understand something of what we see: to know something 17 of the earth on which we move, the air which we breathe,
and the elements whereof we are made : to comprehend the motions of the moon and stars, and measure the distances between them, and compute times and seasons : to observe the laws which sustain the universe, by keeping all things in their courses : to search into the mysteries of nature, and discover the hidden virtue of plants and stones, and read the signs and tokens which are shown us, and make out the meaning of hidden things, and apply all this to the benefit of our fellow-creatures.
“ Wisdom and knowledge, Daniel, make the difference 18 between man and man; and that between man and beast is
hardly greater. 19 “These things do not always go together. There may 20 be wisdom without knowledge, and there may be knowledge
without wisdom. A man without knowledge, if he walk 21 humbly with his God, and live in charity with his neigh
bors, may be wise unto sal-ation. A man without wisdom
22 may not find his knowledge avail him quite so well; but it
is he who possesses both that is the true philosopher. The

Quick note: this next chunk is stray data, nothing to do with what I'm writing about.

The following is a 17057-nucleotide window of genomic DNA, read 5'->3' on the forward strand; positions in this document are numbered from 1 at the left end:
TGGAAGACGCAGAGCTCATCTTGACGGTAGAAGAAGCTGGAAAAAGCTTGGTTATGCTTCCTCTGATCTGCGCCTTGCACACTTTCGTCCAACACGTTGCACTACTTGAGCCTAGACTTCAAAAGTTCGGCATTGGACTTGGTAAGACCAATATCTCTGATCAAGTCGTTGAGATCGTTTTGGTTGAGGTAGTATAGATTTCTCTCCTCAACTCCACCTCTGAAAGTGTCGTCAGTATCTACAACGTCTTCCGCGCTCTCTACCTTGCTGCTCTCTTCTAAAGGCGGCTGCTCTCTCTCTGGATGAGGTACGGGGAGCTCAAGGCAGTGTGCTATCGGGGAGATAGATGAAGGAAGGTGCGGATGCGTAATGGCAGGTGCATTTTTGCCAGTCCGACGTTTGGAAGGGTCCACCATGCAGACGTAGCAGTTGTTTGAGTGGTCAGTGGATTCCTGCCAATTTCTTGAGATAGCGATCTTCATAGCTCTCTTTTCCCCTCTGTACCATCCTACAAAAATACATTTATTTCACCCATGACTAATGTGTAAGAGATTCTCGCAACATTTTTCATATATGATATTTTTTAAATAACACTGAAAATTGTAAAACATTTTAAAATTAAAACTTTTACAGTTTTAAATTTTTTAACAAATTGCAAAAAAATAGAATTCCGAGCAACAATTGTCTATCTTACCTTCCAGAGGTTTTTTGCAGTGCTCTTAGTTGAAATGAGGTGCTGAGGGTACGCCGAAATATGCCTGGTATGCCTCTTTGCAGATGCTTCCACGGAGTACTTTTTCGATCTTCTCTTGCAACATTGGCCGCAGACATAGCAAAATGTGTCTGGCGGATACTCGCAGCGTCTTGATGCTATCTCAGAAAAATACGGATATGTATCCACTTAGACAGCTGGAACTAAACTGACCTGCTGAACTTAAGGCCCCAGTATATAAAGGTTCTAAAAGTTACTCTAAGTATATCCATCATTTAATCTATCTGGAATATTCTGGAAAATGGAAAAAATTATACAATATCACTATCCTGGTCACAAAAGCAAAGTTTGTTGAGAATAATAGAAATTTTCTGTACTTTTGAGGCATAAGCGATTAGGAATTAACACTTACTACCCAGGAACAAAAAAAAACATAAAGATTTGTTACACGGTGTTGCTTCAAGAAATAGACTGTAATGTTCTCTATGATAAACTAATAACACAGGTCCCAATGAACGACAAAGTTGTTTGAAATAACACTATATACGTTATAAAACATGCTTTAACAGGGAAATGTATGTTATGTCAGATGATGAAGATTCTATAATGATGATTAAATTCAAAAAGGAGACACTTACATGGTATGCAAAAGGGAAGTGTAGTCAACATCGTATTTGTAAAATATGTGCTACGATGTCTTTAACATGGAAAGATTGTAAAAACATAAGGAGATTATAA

more he knows, the more he is desirous of knowing ; and 23 yet the farther he advances in knowledge, the better he
understands how little he can attain, and the more deeply
he feels that God alone can satisfy the infinite desires of 24 an immortal soul. To understand this, is the height and perfection of philosophy.”
Then opening the Bible which lay before him, he read these verses from the Proverbs :
My son, if thou wilt receive my words, so that thou incline thine ear unto wisdom, and apply thine heart unto understanding ; yea, if thou criest after knowledge, and
liftest up thy voice for understanding ; if thou seekest after 25 her as silver, and searchest for her as for hid treasures;
then shalt thou understand the fear of the Lord, and find the knowledge of God; for the Lord giveth wisdom : out of his mouth cometh knowledge and understanding : he layeth up sound wisdom for the righteous : he is a buckler to them that walk uprightly : he keepeth the paths of judgment, and preserveth the way of his saints: then shalt thou understand righteousness, judgment and equity ; yea, every good path.
- When wisdom entereth into thine heart, and knowledge 26 is pleasant unto thy soul ; discretion shall preserve thee,
understanding shall keep thee, to deliver thee from the way
of evil.” 27 “ Daniel, my son,” after a pause he pursued, " thou art
a diligent and good lad. God hath given thee a tender and 28 dutiful heart; keep it so, and it will be a wise one ; for
thou hast the beginning of wisdom. I wish thee to pur29 sue knowledge, because in pursuing it, happiness will be found in the way.